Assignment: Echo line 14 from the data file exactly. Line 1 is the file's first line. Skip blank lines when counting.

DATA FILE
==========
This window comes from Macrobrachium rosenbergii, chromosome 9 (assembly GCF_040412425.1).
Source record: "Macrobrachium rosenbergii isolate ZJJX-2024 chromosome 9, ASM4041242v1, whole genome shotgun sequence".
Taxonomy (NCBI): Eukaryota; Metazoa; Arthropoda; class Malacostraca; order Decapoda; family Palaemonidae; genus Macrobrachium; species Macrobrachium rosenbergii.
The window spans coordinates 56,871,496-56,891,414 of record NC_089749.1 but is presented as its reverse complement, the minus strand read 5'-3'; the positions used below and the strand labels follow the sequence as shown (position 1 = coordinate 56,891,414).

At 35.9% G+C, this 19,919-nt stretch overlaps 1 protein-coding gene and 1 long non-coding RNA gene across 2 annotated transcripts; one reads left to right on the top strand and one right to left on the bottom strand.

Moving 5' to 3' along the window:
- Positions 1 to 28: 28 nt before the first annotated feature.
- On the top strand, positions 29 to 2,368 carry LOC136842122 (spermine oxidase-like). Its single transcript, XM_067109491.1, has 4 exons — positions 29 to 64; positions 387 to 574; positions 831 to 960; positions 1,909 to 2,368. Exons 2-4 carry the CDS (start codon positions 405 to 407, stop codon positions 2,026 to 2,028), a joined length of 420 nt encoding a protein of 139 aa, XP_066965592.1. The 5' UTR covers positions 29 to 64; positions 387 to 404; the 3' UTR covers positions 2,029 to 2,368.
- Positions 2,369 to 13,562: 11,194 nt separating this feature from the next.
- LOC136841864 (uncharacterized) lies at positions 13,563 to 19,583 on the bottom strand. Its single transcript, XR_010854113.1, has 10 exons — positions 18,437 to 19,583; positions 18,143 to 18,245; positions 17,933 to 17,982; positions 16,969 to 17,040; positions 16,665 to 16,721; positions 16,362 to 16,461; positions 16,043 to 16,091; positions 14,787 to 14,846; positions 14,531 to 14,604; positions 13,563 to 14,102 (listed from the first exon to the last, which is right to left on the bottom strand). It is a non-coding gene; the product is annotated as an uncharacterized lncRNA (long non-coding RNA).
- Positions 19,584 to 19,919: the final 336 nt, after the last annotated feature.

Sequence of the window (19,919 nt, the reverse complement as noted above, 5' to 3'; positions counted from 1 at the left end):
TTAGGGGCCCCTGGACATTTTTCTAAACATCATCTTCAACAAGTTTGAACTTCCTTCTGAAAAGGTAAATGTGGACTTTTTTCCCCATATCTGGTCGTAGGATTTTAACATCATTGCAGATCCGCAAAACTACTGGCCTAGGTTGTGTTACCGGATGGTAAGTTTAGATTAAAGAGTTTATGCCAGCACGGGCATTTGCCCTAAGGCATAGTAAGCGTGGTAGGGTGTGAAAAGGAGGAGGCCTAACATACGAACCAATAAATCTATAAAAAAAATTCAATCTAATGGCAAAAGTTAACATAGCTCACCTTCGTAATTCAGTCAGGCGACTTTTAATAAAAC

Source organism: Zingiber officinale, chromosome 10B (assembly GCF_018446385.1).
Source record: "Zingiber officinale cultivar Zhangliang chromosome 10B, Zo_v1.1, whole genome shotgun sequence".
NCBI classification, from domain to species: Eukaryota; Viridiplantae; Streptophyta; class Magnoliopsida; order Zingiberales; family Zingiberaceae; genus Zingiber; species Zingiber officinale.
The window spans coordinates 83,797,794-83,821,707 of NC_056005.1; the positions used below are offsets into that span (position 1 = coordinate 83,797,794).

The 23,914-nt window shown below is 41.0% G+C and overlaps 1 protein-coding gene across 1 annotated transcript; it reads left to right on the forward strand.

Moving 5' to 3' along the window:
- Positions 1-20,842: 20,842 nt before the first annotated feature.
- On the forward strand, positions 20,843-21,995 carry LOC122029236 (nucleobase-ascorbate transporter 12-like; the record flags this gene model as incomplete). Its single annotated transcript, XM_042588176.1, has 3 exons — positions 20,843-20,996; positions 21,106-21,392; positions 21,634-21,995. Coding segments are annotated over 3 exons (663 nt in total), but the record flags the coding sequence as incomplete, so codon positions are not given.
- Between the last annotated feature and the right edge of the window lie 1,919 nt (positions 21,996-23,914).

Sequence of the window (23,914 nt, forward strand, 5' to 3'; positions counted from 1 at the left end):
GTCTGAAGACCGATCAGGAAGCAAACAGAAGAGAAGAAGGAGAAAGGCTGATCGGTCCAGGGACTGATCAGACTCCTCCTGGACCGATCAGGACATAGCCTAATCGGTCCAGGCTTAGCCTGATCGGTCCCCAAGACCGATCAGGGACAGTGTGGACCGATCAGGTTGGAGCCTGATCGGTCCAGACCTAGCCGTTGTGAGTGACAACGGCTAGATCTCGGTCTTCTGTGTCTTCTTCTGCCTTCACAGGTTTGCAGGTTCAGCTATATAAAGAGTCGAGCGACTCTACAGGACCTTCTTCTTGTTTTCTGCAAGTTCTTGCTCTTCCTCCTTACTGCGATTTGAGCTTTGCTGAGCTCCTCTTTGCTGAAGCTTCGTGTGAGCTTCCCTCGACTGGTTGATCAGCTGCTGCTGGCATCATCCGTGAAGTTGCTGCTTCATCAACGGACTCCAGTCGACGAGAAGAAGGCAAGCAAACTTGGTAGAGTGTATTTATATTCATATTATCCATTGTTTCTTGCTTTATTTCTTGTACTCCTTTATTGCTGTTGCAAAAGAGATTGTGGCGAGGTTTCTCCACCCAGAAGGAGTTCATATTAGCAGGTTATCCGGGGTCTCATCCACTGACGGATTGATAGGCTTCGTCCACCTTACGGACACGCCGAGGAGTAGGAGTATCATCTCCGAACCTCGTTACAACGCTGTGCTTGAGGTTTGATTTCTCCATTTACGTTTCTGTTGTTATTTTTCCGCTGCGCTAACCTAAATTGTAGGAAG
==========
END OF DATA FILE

Source organism: Zingiber officinale, chromosome 10B (assembly GCF_018446385.1).